II. Congressional candidates
United States House and Senate candidates running in the 2016 election cycle reported raising a total of $1.4 billion and spending $1.1 billion between January 1, 2015 and September 30, 2016. Candidates for the two chambers reported combined total debts of $95.9 million and combined total cash-on-hand of $583.3 million as of September 30, 2016.
The following table summarizes campaign finance activity of House and Senate candidates through September 30 of election years since the 2005-2006 election cycle.
21-Month financial activity of Congressional candidates*
(figures in millions)
|Year||No. of Cand.||Receipts||Disbursements||Debts Owed||Cash on Hand|
The 213 candidates running for Senate in 2016 reported total receipts of $498 million, disbursements of $405.8 million, debts of $25.8 million and cash-on-hand of $195.2 million.
The 1,401 candidates running for the House of Representatives in 2015-2016 reported combined total receipts of $919.2 million, disbursements of $712.4 million, debts of $70.2 million and cash-on-hand of $388.1 million. In addition to the 2016 primary and general elections, these numbers encompass financial activity associated with the 2015 special elections for Illinois’s 18th Congressional District, Mississippi’s 1st Congressional District and New York’s 11th Congressional District, as well as the 2016 special elections for Hawaii’s 1st Congressional District, Kentucky’s 1st Congressional District, Ohio’s 8thCongressional District, and Pennsylvania’s 2nd Congressional District.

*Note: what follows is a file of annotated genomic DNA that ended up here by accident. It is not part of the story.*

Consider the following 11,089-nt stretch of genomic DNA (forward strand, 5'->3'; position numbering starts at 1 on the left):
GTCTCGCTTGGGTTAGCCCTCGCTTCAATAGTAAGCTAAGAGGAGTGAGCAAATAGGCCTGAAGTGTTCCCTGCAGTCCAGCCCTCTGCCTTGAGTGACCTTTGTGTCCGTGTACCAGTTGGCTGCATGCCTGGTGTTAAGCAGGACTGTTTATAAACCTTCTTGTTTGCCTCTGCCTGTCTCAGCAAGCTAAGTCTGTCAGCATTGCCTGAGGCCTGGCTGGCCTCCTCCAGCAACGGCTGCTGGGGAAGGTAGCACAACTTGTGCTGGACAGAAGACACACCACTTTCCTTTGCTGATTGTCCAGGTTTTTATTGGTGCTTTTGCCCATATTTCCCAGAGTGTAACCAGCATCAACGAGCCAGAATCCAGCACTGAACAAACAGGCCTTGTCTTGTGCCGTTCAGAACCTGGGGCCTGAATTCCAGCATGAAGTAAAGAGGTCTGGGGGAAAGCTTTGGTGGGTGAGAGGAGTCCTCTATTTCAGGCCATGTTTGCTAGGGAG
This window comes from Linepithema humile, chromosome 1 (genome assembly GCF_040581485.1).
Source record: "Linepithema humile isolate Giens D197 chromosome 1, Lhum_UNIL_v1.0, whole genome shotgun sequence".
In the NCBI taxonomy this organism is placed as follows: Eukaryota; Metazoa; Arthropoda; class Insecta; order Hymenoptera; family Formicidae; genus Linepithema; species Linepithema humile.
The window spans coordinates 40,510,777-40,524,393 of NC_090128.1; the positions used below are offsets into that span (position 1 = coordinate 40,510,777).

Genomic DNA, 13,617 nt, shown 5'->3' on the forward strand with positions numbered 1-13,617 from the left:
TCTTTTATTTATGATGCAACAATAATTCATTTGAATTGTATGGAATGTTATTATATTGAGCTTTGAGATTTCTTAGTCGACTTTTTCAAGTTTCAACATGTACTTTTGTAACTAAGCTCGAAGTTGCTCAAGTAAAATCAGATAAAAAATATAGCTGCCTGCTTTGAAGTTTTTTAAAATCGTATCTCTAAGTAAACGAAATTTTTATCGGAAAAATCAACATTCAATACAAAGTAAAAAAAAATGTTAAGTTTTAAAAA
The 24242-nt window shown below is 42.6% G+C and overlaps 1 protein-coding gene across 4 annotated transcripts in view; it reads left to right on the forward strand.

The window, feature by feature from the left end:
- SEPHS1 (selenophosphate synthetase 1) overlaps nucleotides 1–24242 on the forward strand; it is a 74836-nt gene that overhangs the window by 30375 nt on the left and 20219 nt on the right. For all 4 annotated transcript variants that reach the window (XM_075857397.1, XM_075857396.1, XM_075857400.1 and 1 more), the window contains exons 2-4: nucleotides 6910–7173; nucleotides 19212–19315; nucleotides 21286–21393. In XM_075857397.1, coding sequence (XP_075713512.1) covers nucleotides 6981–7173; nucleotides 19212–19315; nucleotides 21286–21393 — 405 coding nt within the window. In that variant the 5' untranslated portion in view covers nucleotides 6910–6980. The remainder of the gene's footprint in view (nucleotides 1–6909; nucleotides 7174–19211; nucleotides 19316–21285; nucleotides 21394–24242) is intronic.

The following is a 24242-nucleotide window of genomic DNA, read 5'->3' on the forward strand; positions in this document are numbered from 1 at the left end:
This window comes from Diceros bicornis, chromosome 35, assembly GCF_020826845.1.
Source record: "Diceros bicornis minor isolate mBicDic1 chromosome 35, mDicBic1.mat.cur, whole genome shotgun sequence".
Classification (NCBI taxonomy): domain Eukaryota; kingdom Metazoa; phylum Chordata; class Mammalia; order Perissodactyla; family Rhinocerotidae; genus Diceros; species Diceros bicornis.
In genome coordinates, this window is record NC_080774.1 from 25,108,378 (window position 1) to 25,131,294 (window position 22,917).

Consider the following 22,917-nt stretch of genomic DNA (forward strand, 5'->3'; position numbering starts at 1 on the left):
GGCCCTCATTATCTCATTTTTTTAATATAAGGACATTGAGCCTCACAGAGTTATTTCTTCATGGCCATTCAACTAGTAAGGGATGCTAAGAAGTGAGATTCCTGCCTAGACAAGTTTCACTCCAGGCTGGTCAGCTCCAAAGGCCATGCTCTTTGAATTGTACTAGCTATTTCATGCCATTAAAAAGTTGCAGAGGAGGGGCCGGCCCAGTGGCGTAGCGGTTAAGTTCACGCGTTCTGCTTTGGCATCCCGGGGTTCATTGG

Data summary tables for reports submitted to the Commission through September 30, 2016 by 2015 and 2016 congressional candidate committees can be found here.
III. Political party committees
National, state and local political party committees reported combined total receipts of $1.2 billion in federal funds, disbursements of $987.3 million, debts of $34.9 million, and cash-on-hand of $254.3 million as of September 30, 2016. Of those totals, party committees other than the two major political parties reported receipts of $6 million, disbursements of $5.2 million, debts of $77,921, and a combined cash-on-hand of $1.5 million as of September 30, 2016. (See the footnote in the following table for a list of these other party committees.)